The Central Board of School Examination's (CBSE) decision to explore the move of implementing open book exams, for students in Classes 9 to 12 later this year, is being hailed by educators in the UAE.

However, some principals emphasised that schools independently introduced the open book approach in student assignments, but its effectiveness was somewhat limited.

Earlier, CBSE’s decision to conduct a trial run in specific schools to assess its viability, sparked discussions between advocates of traditional closed-book assessments, characterised by board exams, and supporters of open-book testing.

Muhammad Ali Kottakkulam, Principal, Gulf Indian High School, Dubai, said, “We understand that CBSE is thinking of an Open (Text) Book Examination (OBE) in line with recommendations made in the National Curriculum Framework. These tests would undergo a pilot phase in schools to evaluate various aspects such as completion time, suitability for formative and summative assessment, and stakeholders' perceptions.”

Some schools trial open book concept

They highlighted, “The method could be used in internal exams to promote innovative thinking among students. However, it is in the ideation phase, and there is no plan to adopt the OBE format in the CBSE class 10 and 12 board examinations.”

Principals pointed out that though OBE is a good initiative, it requires proper monitoring, training, and acquainting teachers and students about this concept.

“We started the open book concept in student’s assignments, and it worked well to a certain extent.” Kottakkulam explained the aim was to ensure that students read the entire book and understand the content, instead of reading certain chapters or topics. “OBE requires proper skills to set the questions and ensure that the questions are application-based so that children can apply their critical thinking and problem-solving abilities while writing. Otherwise, the concept will not serve its purpose,” he added.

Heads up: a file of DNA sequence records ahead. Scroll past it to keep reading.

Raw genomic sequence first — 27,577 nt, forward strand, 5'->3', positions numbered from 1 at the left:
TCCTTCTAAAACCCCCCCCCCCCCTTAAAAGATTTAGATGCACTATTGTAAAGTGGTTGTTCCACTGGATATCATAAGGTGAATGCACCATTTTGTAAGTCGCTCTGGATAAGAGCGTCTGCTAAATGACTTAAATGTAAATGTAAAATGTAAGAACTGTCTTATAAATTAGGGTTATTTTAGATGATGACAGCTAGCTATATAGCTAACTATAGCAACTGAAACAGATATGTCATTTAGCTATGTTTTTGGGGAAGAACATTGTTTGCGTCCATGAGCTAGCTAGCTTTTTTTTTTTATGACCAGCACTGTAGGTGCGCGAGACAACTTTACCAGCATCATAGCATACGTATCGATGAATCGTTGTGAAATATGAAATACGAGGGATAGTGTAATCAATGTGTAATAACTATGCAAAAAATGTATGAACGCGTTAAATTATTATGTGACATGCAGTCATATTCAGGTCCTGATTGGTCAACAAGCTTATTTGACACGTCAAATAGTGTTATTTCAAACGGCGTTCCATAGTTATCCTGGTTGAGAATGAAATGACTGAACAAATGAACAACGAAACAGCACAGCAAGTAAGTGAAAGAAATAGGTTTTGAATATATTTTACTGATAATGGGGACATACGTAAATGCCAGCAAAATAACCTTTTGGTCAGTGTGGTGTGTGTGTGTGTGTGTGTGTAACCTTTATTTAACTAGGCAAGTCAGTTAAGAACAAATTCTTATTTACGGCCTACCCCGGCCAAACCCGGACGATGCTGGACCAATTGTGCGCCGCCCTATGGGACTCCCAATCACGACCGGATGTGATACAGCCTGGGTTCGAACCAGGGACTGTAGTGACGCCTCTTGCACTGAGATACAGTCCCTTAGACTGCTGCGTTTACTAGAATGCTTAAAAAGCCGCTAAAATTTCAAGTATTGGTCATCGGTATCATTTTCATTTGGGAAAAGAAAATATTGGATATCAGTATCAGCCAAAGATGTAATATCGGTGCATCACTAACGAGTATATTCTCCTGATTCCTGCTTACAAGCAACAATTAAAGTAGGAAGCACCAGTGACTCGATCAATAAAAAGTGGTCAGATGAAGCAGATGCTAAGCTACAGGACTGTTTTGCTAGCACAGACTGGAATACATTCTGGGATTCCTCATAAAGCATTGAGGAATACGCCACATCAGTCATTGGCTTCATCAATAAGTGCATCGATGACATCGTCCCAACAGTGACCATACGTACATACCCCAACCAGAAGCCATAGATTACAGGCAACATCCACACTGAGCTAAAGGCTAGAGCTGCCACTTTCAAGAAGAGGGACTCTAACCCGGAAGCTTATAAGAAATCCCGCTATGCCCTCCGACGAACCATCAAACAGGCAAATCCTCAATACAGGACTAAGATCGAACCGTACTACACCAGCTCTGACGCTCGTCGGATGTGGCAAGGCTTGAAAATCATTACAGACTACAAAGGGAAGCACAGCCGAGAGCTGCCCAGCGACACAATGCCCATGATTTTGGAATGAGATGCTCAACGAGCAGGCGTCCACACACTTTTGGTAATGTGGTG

At certain schools in Abu Dhabi as well, practice sessions already involve collaborative approaches to find answers to questions by consulting guided resources on the internet.

To pilot in select schools in India

K George Mathew, Principal/CEO, GEMS United Indian School – Abu Dhabi, said, “BYOD (bring your own device) is helpful in giving learners such research projects to be presented in class. This method is quite similar to the Open-Book model.

"It is proposed that the pilot project on OBE will run in select schools in India in November-December 2024. We are aware of the CBSE’s thinking behind this and are readying our processes accordingly to meet the assessment style.”

School heads highlighted ‘The Open-Book’ model promotes understanding and interpretation over memorisation.

More weight to competency-based questions

Meanwhile, starting this year CBSE has increased the weight of competency-based questions from 40 per cent to 50 per cent in Grade 12.

“This aligns with the weightage that is followed by Grade 10. It is also in line with the Government of India’s National Education Policy 2020 that urges schools to focus on building competencies in students,” said Ambika Gulati, Principal, The Millennium School – Dubai.

Principals reiterate one of the key changes, in the Assessment and Evaluation Practices of the Board from this academic session is the reduction in the weight of constructed response questions.

Deepika Thapar Singh, CEO - Principal at Credence High School, said, “This includes short answer and long answer type questions, from 40 per cent to 30 per cent in theory examinations. In contrast, competency-focused questions, including Multiple Choice Questions (MCQs), case-based questions, and source-based integrated questions, will now hold a higher weightage.”

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